The committee has begun its work by gathering and reviewing relevant materials, receiving testimony and comments from individuals, and identifying additional experts to receive testimony from and additional sources of information. The information collection is still incomplete, but some important issues have begun to come into focus. Mindful that NSF seeks timely input for its budget process and that the issues raised in the study merit broad input from the science and engineering communities that use, develop, and provide advanced computing capabilities, the study committee offers this interim report to frame issues it believes that
Statement of Task
A study committee will examine anticipated priorities and associated trade-offs for advanced computing in support of National Science Foundation (NSF)-sponsored science and engineering research. Advanced computing capabilities are used to tackle a rapidly growing range of challenging science and engineering problems, many of which are compute-, communications-, and data-intensive as well. The committee will consider:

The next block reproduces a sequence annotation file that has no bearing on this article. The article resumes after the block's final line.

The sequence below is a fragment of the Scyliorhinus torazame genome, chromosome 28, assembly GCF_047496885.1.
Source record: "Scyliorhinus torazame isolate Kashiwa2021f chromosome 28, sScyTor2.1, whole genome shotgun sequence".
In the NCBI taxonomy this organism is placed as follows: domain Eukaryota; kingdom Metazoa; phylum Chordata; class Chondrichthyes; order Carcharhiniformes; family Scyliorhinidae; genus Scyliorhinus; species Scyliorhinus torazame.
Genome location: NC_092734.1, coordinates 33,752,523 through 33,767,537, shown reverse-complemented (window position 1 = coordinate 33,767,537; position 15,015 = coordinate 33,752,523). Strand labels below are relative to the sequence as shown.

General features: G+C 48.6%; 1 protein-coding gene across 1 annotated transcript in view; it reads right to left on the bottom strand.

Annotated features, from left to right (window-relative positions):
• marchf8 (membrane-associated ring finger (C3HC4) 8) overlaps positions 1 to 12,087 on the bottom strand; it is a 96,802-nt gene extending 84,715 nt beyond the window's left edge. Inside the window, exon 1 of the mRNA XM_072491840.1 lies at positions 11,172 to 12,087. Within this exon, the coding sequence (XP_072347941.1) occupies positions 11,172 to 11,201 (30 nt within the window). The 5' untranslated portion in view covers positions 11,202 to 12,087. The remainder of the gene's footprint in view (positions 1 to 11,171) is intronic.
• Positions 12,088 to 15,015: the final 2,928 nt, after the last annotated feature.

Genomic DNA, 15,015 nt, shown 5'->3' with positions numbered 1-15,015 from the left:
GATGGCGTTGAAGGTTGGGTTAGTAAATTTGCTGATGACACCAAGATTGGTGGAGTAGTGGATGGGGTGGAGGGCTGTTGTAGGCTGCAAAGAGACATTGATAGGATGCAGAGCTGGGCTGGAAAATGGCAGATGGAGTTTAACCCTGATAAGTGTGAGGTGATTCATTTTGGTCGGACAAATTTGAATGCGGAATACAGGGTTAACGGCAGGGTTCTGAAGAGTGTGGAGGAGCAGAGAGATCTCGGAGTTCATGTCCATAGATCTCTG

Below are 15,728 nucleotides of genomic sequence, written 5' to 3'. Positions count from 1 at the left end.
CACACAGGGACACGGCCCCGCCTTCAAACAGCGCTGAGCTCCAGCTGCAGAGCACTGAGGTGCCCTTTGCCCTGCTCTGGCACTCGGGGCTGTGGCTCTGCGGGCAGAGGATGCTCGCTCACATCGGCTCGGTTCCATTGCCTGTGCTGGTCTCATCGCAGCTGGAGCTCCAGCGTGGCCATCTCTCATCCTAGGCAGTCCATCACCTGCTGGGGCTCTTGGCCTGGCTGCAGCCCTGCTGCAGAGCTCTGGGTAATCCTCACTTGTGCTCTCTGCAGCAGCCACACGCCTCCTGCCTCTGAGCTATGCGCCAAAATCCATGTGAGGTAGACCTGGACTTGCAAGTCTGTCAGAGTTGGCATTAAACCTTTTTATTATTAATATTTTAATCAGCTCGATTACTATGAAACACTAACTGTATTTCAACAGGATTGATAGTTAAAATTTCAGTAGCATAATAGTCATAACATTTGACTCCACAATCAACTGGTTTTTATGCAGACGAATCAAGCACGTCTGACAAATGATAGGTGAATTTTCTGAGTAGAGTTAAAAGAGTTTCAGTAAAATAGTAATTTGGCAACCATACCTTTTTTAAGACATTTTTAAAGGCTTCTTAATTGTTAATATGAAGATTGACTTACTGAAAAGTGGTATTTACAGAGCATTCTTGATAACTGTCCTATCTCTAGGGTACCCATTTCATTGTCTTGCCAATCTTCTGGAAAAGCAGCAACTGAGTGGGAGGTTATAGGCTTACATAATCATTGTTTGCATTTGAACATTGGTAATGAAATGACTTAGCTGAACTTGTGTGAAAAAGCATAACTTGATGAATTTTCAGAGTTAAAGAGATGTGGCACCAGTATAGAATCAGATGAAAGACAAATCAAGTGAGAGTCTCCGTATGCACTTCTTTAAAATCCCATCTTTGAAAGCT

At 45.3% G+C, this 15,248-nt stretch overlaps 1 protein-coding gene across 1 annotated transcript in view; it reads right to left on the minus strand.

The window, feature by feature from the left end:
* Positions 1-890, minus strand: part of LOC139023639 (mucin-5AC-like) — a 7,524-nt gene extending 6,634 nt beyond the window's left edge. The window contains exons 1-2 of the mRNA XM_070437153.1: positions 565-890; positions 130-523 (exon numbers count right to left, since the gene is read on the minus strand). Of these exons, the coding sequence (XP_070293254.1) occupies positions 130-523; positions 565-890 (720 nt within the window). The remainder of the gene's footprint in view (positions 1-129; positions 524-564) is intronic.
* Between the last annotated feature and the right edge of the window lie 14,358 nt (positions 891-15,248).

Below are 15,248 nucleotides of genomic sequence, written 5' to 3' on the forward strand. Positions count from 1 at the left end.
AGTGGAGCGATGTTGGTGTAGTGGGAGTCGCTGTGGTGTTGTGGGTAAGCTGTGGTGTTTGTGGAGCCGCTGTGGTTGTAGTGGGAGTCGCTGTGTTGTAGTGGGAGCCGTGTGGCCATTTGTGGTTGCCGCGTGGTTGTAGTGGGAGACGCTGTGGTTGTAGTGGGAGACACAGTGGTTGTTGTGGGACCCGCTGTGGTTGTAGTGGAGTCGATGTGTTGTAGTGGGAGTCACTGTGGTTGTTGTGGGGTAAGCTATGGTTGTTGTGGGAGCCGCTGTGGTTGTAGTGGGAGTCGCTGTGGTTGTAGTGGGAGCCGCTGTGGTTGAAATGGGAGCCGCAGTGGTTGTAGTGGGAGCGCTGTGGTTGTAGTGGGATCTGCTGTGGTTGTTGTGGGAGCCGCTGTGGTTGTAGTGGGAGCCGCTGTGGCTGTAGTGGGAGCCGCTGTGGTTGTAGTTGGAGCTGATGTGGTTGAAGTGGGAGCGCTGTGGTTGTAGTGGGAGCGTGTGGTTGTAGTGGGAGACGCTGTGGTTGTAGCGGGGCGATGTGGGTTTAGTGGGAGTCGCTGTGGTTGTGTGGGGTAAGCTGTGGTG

1. The contribution of high-end computing to U.S. leadership and competiveness in basic science and engineering and the role that NSF should play in sustaining this leadership;
2. Expected future national-scale computing needs: high-end requirements, those arising from the full range of basic science and engineering research supported by NSF, as well as the computing infrastructure needed to support advances in modeling and simulation as well as data analysis;
3. Complementarities and trade-offs that arise among investments in supporting advanced computing ecosystems; software, data, communications;